Most evolutionary biologists distinguish one species from another based on reproductivity: members of different species either won't or can't mate with one another, or, if they do, the resulting offspring are often sterile, unviable, or suffer some other sort of reduced fitness.
For most of the 20th century, scientists believed that this reproductive incompatibility evolved gradually between species as a by-product of adapting to different ecological circumstances: if two species were geographically isolated, they would adapt differences based on their environment. New research conducted at the University of Rochester, in collaboration with the University of Nebraska, shows, however, that there are more factors at play--specifically the presence of selfish genes called meiotic drive elements, whose flow among species may dictate whether two species converge or diverge. In a new paper published in the journal eLife, the researchers show that sex chromosomes evolve to be genetically incompatible between species faster than the rest of the genetic chromosomes and reveal the factors at play in this incompatibility.
When two members of a species mate and exchange genetic material, this is known as gene flow. When two members of different species mate, however, gene flow is reduced. "Genes from one species simply can't talk to genes from the other species," says Daven Presgraves, a dean's professor of biology at Rochester. Though the genes may work fine on their own genetic background, when they are moved into the genetic background of another species, they have negative effects. "All of the gene copies in you and me work in the human genome. But if we were to take a gene out of you and stick it in a macaw parrot, they haven't seen this sequence before and it might not work together with the other genes. That would compromise some sort of function like fertility."
This is what happened when Presgraves and members of his lab crossed two different species of fruit flies, one from Madagascar and the other from the island of Mauritius. When the two species were crossed, their female hybrid offspring were fertile, but the hybrid male offspring were completely sterile. "One of the steps on the way to complete reproductive isolation is that the XY sex becomes sterile first in that gradual build-up of incompatibility," Presgraves says. In the case of fruit flies, as in human beings, the XY sex is male.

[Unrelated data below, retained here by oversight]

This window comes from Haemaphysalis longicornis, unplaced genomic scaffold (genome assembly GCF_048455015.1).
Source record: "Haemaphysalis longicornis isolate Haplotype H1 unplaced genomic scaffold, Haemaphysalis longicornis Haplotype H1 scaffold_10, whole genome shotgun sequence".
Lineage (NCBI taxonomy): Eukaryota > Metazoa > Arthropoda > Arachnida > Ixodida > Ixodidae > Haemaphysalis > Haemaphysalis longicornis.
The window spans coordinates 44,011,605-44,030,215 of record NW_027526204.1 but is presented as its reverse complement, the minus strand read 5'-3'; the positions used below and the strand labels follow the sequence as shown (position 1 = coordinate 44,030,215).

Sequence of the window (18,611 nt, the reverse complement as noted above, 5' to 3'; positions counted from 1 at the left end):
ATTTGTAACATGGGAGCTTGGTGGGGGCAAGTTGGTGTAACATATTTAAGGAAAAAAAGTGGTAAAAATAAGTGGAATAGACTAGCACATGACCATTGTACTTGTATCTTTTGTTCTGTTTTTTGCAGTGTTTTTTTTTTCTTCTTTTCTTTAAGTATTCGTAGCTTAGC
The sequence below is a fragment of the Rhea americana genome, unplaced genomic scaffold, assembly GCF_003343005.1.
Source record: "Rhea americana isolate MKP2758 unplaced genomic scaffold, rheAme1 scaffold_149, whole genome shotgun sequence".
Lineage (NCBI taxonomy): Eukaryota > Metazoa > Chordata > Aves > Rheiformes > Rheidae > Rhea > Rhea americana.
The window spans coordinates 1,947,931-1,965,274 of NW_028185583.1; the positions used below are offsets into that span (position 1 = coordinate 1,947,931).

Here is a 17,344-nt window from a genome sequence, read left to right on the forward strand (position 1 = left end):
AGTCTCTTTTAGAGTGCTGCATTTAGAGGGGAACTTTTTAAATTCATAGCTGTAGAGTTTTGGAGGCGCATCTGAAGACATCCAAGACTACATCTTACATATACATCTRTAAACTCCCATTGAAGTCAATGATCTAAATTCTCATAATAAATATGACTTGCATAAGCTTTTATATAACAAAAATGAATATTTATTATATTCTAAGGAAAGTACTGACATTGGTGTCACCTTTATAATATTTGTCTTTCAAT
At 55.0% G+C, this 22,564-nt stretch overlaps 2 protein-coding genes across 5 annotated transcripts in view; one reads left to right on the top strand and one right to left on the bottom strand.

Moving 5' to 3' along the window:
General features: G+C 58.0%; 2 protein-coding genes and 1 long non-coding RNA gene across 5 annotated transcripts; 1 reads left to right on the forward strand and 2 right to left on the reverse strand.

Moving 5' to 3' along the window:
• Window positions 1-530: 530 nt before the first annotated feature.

Chromosomes are divided into two types: allosomes, or sex chromosomes, and autosomes, or body chromosomes. Genetic traits linked to an organism's sex are passed on through the sex chromosomes. The rest of the genetic hereditary information is passed on through the autosomes. When the researchers mapped the factors that cause hybrid males to become sterile, they found that there were many more incompatibility factors on the X allosome compared to the autosomes. This means that sex chromosomes become functionally different between species much faster than non-sex chromosomes, Presgraves says. "There's a lot more exchange going on between the autosomes than on the X."
But what is it that makes sex chromosomes accumulate genetic incompatibility faster than the rest of the genome?
The researchers found that a class of "selfish genes" called meiotic drive elements are responsible for making sex chromosomes genetically incompatible at a faster rate. In general, selfish genes are parasites of the genome--they propagate themselves at the expense of other genes. Meiotic drive elements in particular sabotage the rules of typical inheritance: in normal Mendelian inheritance, a gene is transmitted to half the offspring. Meiotic drive elements, however, manipulate reproduction so they can transmit themselves to more than their fair share of the genome. In hybrid male fruit flies, meiotic drive elements usually kill any sperm that don't carry them, leaving only (or mostly) sperm that do carry the meiotic drive elements.
"This could be because multiple meiotic drive elements from both parental species are unsuppressed in hybrids, and their combined action causes sterility," says Colin Meiklejohn, a former postdoctoral student in Presgraves's lab.
In a twist, however, the researchers also found that if meiotic drive elements are able to experience gene flow, they can also help bring species together. During early speciation, when two different species are just beginning to break away from one another, reproductive incompatibility can be incomplete and "leaky"--some part of the genome may still be compatible and exchangeable.
"If two populations are leaky and there is opportunity for gene flow, a selfish gene can leak over into the other population and spread there," Presgraves says. If the species interbreeds and this selfish gene is able to be passed down, instead of becoming incompatible, "that part of the genome will become perfectly exchangeable. In some cases a selfish gene will basically erase the build-up of incompatibilities for a part of the genome."
That is, meiotic drive elements can cause incompatibilities between species if they do not experience gene flow, or they can cause a convergence of the species, if they species does experience gene flow. A major factor in determining whether or not a species is compatible hinges on whether or not there is gene flow between the species, Presgraves says. "Species--even ones that are geographically isolated--are much leakier than we thought."